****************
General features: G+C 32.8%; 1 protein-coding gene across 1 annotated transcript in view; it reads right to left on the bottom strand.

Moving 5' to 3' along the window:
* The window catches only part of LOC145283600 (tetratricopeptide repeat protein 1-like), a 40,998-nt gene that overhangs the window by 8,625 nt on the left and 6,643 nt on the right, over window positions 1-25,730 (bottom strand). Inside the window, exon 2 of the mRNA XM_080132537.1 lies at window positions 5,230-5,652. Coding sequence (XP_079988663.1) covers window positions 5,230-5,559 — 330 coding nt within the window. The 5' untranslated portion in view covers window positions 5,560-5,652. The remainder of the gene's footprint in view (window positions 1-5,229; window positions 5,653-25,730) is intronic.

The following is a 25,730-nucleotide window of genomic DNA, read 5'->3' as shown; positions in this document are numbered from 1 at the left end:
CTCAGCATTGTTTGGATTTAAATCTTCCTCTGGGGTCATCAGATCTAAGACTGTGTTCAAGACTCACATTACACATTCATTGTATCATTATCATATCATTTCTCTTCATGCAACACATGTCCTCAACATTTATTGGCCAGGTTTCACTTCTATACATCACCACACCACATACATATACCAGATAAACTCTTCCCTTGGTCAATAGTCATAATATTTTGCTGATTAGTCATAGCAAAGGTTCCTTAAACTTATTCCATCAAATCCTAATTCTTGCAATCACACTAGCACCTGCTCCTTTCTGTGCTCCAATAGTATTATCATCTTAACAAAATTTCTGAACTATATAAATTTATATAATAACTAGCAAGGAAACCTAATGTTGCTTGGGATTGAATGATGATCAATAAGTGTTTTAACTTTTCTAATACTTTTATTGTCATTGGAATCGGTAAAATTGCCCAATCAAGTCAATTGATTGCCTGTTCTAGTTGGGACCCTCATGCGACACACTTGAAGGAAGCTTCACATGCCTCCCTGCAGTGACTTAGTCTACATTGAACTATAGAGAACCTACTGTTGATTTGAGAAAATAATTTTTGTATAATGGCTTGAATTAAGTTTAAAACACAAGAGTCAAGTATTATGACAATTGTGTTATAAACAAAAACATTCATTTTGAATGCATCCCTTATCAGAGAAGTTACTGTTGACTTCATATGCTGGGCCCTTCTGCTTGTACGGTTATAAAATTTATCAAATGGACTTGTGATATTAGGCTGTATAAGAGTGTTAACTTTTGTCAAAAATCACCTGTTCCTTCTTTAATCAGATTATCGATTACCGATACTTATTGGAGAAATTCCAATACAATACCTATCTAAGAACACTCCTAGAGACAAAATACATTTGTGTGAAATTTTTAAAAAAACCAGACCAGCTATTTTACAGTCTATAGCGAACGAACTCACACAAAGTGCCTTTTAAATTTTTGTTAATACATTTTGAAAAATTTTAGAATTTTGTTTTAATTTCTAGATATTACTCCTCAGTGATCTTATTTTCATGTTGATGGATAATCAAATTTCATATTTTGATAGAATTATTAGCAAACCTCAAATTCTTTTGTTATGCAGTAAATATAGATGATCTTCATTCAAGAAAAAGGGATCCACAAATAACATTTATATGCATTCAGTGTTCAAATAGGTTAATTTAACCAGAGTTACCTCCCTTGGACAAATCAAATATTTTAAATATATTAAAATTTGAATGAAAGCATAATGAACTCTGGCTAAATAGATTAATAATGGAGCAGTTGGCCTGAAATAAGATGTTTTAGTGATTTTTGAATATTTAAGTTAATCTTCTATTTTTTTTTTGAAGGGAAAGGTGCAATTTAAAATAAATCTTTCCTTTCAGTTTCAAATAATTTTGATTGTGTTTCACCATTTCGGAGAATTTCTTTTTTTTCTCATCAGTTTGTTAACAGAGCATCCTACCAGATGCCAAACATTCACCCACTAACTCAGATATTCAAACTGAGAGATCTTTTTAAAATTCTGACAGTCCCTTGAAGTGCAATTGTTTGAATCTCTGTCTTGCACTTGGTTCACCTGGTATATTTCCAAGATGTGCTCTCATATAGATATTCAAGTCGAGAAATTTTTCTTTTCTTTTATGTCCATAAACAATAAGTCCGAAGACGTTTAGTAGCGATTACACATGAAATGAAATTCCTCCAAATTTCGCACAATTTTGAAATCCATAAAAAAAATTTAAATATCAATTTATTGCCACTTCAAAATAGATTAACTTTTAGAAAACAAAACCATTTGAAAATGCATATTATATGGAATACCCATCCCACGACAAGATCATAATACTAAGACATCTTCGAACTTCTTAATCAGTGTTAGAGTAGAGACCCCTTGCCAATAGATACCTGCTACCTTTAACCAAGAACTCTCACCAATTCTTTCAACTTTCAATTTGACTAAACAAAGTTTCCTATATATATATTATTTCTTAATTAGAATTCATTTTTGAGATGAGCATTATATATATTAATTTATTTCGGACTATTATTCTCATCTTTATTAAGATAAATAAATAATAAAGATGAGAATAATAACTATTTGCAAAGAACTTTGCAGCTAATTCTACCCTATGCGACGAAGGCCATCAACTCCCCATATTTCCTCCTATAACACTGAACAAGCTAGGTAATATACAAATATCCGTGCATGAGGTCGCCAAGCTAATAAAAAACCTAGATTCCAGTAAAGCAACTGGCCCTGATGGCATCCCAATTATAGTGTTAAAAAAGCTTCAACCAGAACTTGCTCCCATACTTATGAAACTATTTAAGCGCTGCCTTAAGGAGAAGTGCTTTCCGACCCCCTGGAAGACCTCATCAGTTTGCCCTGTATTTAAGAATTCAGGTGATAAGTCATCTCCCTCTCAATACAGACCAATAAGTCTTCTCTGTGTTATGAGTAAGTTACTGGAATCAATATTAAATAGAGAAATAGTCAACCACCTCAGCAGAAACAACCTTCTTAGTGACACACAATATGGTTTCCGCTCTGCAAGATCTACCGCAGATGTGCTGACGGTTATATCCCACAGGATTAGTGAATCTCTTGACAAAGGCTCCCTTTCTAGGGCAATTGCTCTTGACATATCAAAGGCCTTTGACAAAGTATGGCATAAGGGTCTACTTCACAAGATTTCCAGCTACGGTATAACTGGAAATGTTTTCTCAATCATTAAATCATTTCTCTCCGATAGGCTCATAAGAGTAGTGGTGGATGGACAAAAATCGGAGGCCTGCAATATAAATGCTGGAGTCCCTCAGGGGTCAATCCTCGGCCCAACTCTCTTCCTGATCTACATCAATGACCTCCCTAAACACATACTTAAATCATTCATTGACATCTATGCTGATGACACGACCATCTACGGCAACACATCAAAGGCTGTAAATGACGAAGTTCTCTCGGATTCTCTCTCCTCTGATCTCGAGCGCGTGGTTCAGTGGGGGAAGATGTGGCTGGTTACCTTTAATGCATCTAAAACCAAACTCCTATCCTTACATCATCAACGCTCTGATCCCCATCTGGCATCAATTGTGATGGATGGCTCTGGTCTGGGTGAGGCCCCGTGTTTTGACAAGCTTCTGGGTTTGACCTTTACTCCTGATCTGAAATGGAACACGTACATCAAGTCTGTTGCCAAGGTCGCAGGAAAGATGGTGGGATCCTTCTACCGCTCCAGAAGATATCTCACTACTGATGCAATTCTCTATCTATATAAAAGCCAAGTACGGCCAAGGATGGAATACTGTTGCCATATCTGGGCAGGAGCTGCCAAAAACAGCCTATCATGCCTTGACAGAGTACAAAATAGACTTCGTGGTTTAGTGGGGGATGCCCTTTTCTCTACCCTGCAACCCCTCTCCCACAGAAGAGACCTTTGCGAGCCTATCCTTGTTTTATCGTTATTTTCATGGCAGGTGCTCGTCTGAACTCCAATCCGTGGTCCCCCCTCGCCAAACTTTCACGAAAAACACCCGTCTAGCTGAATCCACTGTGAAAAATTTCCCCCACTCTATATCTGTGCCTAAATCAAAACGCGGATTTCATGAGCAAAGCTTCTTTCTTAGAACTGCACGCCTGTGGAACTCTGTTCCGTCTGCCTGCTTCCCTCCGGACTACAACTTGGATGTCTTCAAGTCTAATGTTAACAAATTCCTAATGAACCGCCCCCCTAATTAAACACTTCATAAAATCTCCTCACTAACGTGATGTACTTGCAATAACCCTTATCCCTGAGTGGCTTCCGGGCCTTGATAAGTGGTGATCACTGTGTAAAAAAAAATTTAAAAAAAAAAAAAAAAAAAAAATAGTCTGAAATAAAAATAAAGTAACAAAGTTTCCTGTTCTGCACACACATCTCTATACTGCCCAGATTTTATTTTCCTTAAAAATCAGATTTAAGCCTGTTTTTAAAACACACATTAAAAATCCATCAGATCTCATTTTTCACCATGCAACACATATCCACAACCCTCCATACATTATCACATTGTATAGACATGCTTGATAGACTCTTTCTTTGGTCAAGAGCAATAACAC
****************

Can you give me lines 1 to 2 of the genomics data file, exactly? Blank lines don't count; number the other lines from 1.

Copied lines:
General features: G+C 32.8%; 1 protein-coding gene across 1 annotated transcript in view; it reads right to left on the bottom strand.

Moving 5' to 3' along the window: